Microbial fuel cells (MFCs) simultaneously provide waste treatment while capturing energy in the form of electricity. These devices are being deployed in engineered and natural environments where nitrate or sulfate may inhibit power production, but the effects of these electron acceptors
have not been fully explored. This research investigated the effect of nitrate and sulfate on MFC power production when these chemicals are present at the anode. Nitrate decreased the maximum current and power density by 15% and 17% respectively when present at 20 mg/L and sulfate caused the
maximum current and power density to decrease by 4% and 7% respectively (also at 20 mg/L). Stronger inhibition was observed at higher nitrate and sulfate concentrations, but power production persisted. Coulombic efficiency decreased as nitrate and sulfate levels increased, but this was not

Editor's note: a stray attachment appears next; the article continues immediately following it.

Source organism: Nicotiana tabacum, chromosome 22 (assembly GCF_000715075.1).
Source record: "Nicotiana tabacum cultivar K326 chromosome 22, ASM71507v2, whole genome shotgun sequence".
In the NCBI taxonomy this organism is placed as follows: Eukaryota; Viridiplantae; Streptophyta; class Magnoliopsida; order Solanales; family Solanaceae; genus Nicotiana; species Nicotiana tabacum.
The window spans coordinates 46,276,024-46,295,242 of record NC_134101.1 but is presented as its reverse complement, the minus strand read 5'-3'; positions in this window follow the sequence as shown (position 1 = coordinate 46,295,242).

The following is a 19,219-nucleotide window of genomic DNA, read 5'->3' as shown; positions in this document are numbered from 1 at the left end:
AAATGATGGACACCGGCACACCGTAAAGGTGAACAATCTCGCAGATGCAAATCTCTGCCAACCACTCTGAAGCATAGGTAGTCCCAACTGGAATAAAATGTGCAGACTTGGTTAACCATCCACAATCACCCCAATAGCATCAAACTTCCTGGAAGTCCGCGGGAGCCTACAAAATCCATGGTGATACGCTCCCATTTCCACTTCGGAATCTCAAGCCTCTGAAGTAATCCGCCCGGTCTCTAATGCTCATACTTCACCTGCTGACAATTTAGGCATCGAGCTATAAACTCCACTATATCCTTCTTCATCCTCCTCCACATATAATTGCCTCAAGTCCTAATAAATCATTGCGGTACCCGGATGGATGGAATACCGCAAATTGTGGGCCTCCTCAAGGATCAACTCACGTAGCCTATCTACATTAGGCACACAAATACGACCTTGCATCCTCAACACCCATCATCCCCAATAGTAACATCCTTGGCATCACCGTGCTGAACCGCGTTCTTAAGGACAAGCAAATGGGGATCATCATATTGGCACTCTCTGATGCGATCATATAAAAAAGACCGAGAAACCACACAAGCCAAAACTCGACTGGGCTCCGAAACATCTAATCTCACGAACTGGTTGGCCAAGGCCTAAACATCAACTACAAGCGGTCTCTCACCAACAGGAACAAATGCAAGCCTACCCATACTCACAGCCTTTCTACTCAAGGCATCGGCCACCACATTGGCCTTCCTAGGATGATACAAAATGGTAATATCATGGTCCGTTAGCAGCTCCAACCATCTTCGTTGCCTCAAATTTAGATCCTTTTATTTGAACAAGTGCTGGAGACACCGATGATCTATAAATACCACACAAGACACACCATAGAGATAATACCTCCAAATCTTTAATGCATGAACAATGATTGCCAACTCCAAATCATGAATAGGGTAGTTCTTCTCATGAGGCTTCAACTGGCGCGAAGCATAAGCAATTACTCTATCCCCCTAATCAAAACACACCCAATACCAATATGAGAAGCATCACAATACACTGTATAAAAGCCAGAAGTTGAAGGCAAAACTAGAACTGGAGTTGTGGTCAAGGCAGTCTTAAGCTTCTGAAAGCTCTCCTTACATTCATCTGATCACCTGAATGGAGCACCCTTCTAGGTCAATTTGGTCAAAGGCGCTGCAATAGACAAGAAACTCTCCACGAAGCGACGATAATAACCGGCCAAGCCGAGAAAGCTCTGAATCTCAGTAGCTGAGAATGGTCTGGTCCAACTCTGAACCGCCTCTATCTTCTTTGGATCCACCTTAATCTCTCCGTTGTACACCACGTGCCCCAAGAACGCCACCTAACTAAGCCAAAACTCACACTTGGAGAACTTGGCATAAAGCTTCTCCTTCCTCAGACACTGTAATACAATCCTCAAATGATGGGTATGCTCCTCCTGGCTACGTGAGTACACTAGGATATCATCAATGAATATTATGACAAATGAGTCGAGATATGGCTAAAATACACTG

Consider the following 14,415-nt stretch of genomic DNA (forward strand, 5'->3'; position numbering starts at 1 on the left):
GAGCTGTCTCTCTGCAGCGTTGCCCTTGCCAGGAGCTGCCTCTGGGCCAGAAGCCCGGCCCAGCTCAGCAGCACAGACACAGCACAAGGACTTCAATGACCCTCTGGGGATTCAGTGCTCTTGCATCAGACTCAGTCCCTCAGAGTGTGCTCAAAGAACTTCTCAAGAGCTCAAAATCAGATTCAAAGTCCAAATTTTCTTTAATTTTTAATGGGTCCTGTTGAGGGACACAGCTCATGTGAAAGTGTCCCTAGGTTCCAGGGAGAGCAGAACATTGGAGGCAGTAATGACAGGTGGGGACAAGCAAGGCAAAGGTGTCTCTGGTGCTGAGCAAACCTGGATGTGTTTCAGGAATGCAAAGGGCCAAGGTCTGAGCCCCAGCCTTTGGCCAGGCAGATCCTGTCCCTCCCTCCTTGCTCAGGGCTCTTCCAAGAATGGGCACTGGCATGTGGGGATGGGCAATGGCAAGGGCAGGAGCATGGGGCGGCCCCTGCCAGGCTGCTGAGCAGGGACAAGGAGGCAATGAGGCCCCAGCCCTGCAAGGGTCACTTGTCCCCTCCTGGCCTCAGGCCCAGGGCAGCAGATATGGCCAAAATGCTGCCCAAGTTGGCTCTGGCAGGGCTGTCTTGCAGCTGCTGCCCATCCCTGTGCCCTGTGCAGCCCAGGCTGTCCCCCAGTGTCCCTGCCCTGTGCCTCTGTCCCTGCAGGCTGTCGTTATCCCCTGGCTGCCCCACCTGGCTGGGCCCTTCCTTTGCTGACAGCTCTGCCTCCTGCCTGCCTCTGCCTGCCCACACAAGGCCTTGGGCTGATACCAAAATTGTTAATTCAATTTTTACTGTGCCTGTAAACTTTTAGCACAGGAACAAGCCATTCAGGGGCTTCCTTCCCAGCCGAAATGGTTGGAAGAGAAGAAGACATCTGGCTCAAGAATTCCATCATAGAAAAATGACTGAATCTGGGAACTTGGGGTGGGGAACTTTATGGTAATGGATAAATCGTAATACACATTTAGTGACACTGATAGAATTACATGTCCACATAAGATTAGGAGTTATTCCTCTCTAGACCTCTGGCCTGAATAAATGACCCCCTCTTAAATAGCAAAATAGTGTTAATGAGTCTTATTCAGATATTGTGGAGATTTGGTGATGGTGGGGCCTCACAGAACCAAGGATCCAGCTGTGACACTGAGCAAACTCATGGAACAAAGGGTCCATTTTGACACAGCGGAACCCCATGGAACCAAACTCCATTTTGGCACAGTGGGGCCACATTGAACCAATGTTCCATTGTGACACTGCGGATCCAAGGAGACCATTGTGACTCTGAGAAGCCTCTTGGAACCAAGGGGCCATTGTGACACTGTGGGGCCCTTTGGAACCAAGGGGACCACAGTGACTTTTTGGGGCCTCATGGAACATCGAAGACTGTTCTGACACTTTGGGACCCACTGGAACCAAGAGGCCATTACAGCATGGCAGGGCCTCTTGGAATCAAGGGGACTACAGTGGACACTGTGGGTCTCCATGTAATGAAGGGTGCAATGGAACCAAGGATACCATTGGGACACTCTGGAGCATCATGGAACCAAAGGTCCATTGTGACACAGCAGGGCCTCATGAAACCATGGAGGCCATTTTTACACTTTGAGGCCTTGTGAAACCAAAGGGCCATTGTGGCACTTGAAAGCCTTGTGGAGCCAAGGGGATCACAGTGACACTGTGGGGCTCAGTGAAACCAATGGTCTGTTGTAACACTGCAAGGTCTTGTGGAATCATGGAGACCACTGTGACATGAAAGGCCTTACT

primarily due to the biochemical reduction of nitrate or sulfate, but probably because of the inhibition of exoelectrogens.
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